Simple ways to show your team that you care

Leadership might be a one way street, but it is undoubtedly a two way process. One cannot effectively lead people that refuse to accept it. Although there is a slight chance that some people are ill-willed and you cannot simply work with them, for the most part human beings are good natured. It’s just that some of them have had such bad experiences in the past that they cannot easily trust others. As the old adage dictates, “you end up paying for all the previous peoples mistakes yourself”.

So what is one to do in such a situation? It’s true that the simple existence of a hierarchical relationship should defecto prevent such situations, but such is life and “we can only ever do the best we can with what we got”. That being said, it falls under your leadership prerogatives to instill and nurture goodwill amongst your team, but at the same time you also need to focus on your own issue and cannot waste too much time on such things. So what can be done? 

Here is a simple checklist of things you can do that will generate or at least inspire goodwill among your team. Mind you, most of this stuff can be delegated or at least automated so as to save as much of your precious time as possible.

  1. Keep track of your team members days off, whether sick leaves or holidays. It is apparent enough that if one of your team members takes a lot of time off something might be wrong, but the reverse is also true. If you have someone who almost never takes any days off, something might also be up there. Either the work is too intense and does not permit absence, or the person in question is simply burying themselves in work to avoid something. Both situations generate an unbalance and as such are unsustainable long term. If you notice such behavior, take the time to speak with the person in question. In a calm and un-intrusive way bring this fact up. You can use a softening statement beforehand i.e: “George, I’ve been monitoring your progress and you are on point and I appreciate your work and how you handle your tasks. I allot some time periodically to check up on all my team members days-off use and something caught my attention with you”. Again, the point of the exercise is to “show that you care” and “generate good will”. 
  2. Periodically check up with your team members on their work (clients, accounts, tasks etc) and ask them how they feel about it, especially about accounts that you know are either stressful or clients that are oftentimes problematic or hard to work with. Ask them if they like it, if it causes any undue stress or such. Most people are polite enough to give the generic answer of “Everything’s o.k boss” with the exception of something abnormally wrong going on with their work. As such, to be able to drive the point home, ask them if you should switch out their account or switch out their task. i.e: “Hey George, you’ve been working with XYZ company as a client for some time now, how do you feel things are going with them. Would you like me to search for a different client for you? Would it makes sense to look around for a new account and pass this client to another person whom you could onboard on it or even drop them altogether?” What this does is instill the idea that although you are business oriented and profit focused, that you do still care about how your team members generate business for you. It shifts in their minds the focus from “client oriented” to “employee oriented”. This is a great way to generate good will since even if no changes will be made, you show that you are willing to take care of your teams and will not tolerate a “business at any cost mindset”.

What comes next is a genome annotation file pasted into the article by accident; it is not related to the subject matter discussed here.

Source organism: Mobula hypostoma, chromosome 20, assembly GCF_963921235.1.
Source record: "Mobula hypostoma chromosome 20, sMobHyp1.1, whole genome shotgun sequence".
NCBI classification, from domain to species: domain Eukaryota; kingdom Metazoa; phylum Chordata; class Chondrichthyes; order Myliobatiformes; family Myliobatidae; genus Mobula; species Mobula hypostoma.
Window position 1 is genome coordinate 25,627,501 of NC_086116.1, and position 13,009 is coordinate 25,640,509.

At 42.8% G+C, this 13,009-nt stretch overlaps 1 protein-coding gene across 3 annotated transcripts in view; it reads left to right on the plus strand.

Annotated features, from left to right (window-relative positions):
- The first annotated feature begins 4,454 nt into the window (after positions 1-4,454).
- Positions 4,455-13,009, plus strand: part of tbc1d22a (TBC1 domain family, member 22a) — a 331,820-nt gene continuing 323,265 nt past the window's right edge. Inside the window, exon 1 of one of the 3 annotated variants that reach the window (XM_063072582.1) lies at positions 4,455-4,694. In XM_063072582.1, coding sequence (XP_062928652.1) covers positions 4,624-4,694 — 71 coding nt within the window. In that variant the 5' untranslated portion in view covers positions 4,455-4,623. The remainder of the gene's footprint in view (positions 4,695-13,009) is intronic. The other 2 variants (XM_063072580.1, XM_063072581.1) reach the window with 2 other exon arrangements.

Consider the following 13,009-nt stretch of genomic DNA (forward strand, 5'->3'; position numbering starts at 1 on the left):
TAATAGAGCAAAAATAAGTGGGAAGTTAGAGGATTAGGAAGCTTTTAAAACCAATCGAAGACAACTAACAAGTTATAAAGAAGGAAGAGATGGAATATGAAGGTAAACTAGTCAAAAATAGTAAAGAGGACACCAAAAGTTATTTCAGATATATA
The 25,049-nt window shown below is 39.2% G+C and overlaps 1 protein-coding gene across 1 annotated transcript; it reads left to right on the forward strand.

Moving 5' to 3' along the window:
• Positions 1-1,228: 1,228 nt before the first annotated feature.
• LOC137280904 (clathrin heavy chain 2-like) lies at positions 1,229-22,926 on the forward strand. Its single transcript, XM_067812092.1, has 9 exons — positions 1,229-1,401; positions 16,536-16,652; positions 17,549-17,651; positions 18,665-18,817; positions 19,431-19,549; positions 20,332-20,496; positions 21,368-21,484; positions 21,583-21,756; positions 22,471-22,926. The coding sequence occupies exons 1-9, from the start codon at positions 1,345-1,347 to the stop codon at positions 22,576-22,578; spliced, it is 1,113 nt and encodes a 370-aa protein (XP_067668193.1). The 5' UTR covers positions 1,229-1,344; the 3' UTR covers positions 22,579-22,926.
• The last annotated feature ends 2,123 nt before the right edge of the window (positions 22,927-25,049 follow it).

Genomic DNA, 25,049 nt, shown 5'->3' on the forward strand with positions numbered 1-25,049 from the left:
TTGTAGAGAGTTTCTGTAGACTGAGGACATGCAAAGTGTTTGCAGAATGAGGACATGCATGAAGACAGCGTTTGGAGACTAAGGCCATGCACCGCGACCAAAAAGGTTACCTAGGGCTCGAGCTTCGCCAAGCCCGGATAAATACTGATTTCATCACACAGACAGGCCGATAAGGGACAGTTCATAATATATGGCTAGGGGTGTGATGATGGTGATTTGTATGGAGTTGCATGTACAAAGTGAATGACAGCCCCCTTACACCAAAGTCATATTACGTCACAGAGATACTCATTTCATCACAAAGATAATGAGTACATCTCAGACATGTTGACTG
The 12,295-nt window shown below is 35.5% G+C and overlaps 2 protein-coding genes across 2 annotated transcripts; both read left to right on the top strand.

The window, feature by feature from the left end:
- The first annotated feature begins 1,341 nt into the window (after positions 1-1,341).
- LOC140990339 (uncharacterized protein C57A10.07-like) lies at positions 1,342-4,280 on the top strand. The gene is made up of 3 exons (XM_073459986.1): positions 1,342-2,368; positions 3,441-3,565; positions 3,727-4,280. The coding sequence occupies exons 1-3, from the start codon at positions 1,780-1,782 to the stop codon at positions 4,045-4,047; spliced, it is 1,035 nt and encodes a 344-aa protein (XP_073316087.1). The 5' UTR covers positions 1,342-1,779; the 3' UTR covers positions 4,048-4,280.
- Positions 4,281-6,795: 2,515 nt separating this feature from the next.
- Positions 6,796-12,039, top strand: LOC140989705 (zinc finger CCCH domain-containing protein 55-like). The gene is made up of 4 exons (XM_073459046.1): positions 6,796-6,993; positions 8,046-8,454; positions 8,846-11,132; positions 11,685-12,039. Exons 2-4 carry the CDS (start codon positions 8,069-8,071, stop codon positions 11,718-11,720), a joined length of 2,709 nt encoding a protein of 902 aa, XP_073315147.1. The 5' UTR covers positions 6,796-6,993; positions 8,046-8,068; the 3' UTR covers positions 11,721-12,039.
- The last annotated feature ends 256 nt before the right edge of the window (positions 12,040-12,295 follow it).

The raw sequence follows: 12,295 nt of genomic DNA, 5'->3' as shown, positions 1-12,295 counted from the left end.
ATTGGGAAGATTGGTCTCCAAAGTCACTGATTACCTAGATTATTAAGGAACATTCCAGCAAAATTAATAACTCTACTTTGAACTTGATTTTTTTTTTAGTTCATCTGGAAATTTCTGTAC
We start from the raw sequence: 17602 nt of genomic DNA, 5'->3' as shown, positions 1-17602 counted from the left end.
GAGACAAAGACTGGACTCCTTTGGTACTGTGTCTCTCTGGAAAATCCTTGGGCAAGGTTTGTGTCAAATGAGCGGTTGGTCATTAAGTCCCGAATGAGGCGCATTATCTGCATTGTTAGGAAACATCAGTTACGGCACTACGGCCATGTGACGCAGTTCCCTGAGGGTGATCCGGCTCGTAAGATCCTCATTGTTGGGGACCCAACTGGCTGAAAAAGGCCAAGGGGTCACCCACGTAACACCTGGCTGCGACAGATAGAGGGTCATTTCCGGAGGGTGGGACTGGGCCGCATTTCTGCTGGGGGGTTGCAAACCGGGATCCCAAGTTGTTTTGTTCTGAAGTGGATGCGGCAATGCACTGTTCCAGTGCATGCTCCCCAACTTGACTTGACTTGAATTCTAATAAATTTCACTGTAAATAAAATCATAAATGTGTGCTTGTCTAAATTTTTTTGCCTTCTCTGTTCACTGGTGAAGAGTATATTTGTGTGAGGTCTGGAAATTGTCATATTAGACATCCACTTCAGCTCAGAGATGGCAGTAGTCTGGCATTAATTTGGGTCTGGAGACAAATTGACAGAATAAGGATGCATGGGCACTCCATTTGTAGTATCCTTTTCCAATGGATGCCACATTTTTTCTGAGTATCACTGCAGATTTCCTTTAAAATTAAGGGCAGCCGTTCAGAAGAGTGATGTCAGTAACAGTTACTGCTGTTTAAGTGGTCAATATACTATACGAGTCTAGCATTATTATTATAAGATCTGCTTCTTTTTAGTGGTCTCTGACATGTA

3. The old tried and proven strategy of surprise. If your corporate account can – as is should – accommodate such expenses, surprise your team from time to time with some nice things. Mind you, these need not be either expensive or impressive, as they are there to improve upon a decent relationship. Silly things like an unexpected catered lunch day, or a taste-testing Friday for something like craft beer, whiskeys or even food. Keep in mind that for out-of-office activities it works best if you schedule them during office ours. Please never make plans for your people on their time. A once in a blue moon “half day Friday” in which the second part of the day is occupied with pleasant “out of office” activities can go a long way and it need not be as expensive as a team building event nor as disruptive to business as a full day off. If you don’t want to specifically organize anything, even expressly rewarding your team with a half day Friday from time to time as a result of the fine and productive work they’ve done will earn you bonus points. 

The list can be extended, but the overall theme to be kept in mind is of finding ways to generate good will and trust without affecting business negatively, without generating increased costs or occupying too much of your time. If you have any examples of such productive things done in your workplace, please let me know below.


happy employees, leadership

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